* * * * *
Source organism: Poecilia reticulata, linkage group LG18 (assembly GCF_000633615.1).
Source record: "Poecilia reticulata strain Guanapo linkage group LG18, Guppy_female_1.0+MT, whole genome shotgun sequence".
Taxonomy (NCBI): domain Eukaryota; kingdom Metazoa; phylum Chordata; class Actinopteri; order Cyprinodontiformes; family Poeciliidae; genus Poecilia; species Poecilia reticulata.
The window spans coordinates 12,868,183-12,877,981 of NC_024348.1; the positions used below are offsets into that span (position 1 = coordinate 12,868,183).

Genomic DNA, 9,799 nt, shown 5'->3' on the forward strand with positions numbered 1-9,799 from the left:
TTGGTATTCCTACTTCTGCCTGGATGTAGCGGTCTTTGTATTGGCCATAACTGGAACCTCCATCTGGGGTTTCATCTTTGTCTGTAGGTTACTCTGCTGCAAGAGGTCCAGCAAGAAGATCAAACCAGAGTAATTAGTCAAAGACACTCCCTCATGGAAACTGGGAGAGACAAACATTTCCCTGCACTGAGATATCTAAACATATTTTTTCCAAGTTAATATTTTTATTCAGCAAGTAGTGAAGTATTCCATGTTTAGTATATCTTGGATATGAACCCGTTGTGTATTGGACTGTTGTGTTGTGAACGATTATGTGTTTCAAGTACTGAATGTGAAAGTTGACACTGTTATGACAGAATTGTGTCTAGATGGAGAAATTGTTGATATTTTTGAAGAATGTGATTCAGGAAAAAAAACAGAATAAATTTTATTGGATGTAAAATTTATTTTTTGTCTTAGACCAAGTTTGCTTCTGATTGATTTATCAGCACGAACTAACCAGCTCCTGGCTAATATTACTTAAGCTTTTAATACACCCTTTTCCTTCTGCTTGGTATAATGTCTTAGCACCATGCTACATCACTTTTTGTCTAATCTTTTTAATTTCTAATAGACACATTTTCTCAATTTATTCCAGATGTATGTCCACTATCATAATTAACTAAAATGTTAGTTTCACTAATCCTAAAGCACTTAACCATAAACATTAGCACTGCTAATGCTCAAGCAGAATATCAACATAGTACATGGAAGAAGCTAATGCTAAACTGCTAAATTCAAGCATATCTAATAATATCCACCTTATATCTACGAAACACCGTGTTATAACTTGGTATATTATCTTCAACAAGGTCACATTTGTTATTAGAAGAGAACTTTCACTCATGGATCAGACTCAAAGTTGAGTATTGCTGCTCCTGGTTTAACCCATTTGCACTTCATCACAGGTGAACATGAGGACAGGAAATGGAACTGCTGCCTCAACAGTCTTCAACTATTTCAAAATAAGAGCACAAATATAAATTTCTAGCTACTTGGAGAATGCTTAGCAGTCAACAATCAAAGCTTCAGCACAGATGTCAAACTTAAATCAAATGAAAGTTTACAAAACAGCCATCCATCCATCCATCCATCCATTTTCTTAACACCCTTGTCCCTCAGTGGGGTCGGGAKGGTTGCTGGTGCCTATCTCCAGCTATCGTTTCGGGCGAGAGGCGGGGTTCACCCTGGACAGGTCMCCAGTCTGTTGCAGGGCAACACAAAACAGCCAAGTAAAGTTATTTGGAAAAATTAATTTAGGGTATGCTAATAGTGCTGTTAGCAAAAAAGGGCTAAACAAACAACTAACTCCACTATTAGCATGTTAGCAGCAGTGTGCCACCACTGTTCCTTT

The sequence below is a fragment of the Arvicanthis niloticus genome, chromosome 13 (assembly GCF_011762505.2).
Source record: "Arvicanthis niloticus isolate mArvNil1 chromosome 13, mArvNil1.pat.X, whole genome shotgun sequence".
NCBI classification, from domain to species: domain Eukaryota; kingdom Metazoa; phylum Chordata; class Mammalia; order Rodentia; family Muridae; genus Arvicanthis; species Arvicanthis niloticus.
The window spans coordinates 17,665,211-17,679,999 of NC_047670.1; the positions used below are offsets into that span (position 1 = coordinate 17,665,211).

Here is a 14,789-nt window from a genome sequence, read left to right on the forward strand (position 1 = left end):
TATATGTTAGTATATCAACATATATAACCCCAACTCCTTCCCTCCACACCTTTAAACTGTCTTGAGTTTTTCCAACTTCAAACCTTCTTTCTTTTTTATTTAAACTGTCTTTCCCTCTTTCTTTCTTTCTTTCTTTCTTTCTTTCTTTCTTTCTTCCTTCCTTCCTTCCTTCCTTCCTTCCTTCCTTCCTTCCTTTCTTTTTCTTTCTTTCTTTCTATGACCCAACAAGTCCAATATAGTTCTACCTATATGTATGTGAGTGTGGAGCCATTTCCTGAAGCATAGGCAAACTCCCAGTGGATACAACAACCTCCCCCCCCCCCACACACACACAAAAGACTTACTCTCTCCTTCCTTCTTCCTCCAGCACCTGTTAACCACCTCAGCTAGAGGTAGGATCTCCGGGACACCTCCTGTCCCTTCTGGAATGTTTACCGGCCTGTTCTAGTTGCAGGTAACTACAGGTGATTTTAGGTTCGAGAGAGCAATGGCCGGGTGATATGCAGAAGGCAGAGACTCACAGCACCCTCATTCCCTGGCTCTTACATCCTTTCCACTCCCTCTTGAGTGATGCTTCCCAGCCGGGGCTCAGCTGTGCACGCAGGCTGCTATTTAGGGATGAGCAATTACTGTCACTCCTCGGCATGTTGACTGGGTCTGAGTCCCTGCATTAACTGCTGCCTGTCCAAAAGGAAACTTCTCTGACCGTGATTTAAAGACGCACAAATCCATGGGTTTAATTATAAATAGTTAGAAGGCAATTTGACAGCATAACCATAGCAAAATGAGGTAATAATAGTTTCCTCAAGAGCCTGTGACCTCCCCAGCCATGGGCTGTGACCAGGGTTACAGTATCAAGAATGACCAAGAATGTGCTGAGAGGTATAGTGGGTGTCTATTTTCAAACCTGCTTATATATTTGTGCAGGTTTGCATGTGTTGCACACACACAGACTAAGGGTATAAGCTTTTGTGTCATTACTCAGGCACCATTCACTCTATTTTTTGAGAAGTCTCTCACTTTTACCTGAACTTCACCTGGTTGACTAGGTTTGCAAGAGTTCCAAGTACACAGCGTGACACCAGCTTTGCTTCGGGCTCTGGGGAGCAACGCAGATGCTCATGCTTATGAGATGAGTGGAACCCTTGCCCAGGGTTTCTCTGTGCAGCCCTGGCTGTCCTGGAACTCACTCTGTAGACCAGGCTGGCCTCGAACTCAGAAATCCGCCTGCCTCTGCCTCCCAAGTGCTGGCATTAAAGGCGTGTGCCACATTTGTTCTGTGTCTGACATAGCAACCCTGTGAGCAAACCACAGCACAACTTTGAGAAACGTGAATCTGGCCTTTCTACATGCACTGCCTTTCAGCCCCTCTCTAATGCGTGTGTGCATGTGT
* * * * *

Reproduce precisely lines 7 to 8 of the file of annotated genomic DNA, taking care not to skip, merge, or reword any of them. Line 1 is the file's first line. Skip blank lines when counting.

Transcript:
The sequence below is a fragment of the Arvicanthis niloticus genome, chromosome 13 (assembly GCF_011762505.2).
Source record: "Arvicanthis niloticus isolate mArvNil1 chromosome 13, mArvNil1.pat.X, whole genome shotgun sequence".